It’s no good running a pig farm badly for thirty years while saying, “Really I was meant to be a ballet dancer.” By that time, pigs will be your style. ~ Quentin Crisp
I thought I would become a writer when I turned fifty. I have been saying that since I was in my teen years. Teachers, friends, co-workers have commented from time to time, “Hey, you should be a writer.” and my response has always been ” I’m collecting life experiences so that I will have something to write about.”
I figured it would take until about fifty to have enough credible life experiences to be taken seriously.
And… I really believed myself.
What I didn’t see was the delay tactic of a big scared chicken. The unconscious desire to be liked more than the need to get out there and put pen to paper and risk the failure of someone not liking what I wrote.
Being a writer is a risky business. Oh sure, I’ve been doing Julia Cameron’s Morning Pages ( Author of the book the Artist’s Way) for thirty years, long before I ever heard of her or the concept. They are my hand-written journals, documenting the free-flow thoughts of my morning coffee, day after day, year after year. They are taking up space on my bookshelves where no one will read them until I am dead. The only risk in this is that someone might sneak a peak a little early.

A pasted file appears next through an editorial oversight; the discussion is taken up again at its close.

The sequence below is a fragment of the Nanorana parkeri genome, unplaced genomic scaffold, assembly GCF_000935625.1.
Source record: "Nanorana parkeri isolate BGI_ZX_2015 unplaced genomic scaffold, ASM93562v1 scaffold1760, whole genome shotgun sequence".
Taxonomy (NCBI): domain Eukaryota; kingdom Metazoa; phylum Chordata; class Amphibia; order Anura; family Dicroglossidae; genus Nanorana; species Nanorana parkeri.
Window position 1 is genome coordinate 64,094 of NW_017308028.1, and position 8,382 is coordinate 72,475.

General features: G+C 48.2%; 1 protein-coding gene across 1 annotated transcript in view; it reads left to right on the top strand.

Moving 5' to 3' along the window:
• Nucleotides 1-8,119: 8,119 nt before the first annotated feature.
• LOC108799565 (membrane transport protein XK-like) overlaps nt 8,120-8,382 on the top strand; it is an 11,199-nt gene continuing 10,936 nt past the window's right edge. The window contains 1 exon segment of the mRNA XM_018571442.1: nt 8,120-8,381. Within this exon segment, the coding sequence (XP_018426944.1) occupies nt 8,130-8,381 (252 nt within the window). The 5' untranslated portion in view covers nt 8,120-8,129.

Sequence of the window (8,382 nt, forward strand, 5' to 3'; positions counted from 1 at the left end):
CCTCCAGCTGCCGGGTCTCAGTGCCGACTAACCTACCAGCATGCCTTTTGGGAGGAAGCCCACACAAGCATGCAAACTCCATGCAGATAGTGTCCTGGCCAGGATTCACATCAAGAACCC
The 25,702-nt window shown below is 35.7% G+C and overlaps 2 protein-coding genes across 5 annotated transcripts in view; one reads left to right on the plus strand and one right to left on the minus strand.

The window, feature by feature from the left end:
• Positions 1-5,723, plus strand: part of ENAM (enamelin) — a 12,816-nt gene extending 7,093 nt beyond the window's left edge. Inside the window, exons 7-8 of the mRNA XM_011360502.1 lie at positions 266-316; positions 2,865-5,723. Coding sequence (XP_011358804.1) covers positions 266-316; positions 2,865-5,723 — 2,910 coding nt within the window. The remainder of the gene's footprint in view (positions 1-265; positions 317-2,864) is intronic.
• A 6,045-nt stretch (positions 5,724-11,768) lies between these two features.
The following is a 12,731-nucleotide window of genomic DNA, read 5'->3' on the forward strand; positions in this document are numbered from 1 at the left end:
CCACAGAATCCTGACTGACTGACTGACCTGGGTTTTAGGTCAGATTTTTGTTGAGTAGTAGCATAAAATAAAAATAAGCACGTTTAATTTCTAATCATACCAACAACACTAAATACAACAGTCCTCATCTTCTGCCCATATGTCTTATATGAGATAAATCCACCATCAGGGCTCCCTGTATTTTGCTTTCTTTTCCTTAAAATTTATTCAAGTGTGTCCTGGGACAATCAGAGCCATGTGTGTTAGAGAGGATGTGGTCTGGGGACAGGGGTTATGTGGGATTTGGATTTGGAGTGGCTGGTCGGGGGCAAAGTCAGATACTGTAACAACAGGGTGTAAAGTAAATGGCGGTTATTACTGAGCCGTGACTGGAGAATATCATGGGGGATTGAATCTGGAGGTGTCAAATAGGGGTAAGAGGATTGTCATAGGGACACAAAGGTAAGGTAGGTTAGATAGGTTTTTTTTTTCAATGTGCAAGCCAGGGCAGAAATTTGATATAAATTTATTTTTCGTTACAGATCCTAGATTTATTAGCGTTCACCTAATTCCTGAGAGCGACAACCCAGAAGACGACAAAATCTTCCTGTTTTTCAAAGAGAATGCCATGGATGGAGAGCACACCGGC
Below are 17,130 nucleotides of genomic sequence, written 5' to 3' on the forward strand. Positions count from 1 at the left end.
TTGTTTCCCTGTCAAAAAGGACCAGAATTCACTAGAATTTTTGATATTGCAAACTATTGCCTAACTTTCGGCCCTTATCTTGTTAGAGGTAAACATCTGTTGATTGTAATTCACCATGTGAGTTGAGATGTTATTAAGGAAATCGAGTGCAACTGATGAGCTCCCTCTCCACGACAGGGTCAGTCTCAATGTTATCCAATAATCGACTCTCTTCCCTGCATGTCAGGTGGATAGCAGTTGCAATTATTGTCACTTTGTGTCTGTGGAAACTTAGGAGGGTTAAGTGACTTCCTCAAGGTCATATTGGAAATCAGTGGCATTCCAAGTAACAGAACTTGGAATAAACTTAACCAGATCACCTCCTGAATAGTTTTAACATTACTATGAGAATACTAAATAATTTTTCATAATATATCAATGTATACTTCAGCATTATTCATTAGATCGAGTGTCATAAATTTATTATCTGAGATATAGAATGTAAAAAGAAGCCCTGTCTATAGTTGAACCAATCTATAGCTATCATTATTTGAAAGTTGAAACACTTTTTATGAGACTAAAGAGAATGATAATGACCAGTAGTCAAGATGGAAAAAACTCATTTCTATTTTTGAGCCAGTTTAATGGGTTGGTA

Writing for public approval or pay carries a greater risk. Someone might not like you. Someone might not think you know what you are talking about. Someone might tell you you are wrong. Someone might think you were born missing the creative gene. Someone might think you are not worthy enough to carry the title of WRITER after your name.
Wendi Kelly, Writer.
I have worked in the corporate business writing world. As a writer. One would think that this would give a person a sense of reassurance. After all, I was paid to write and consult others about their writing. Yet somehow that venture out into the professional world of writing, working for the boss with the little red pen and nothing nice to say, did more to shake my confidence than all my school teachers combined.
I left that world feeling less like a writer then when I went in. I had become a word processor. Crank them up and spit them out. Cross the T’s and dot the I’s. Don’t get cute, don’t get funny, just say what needs to be said and get out….
I got out.
Now I want back in. In to the world of writing. Pick up the pen, feel the keys of the keyboard tapping under my fingers, clicking out my thoughts, my ideas, good or bad.
Ready to face rejection?
I am about to turn forty eight. Just a few years shy of the big Five-Oh. I guess maybe I have been collecting a giant bag of life experiences to write about, but more importantly, I’ve learned a lot of life lessons that have equipped me for the journey ahead. A huge one is the lesson of rejection.
You can’t hide from it.
It’s out there no matter what you do. So why run a pig farm if you wanted to be a ballet dancer? You still aren’t going to get away from rejection. Pig farmers get rejected too.
I’ll take my chances making my dreams come true.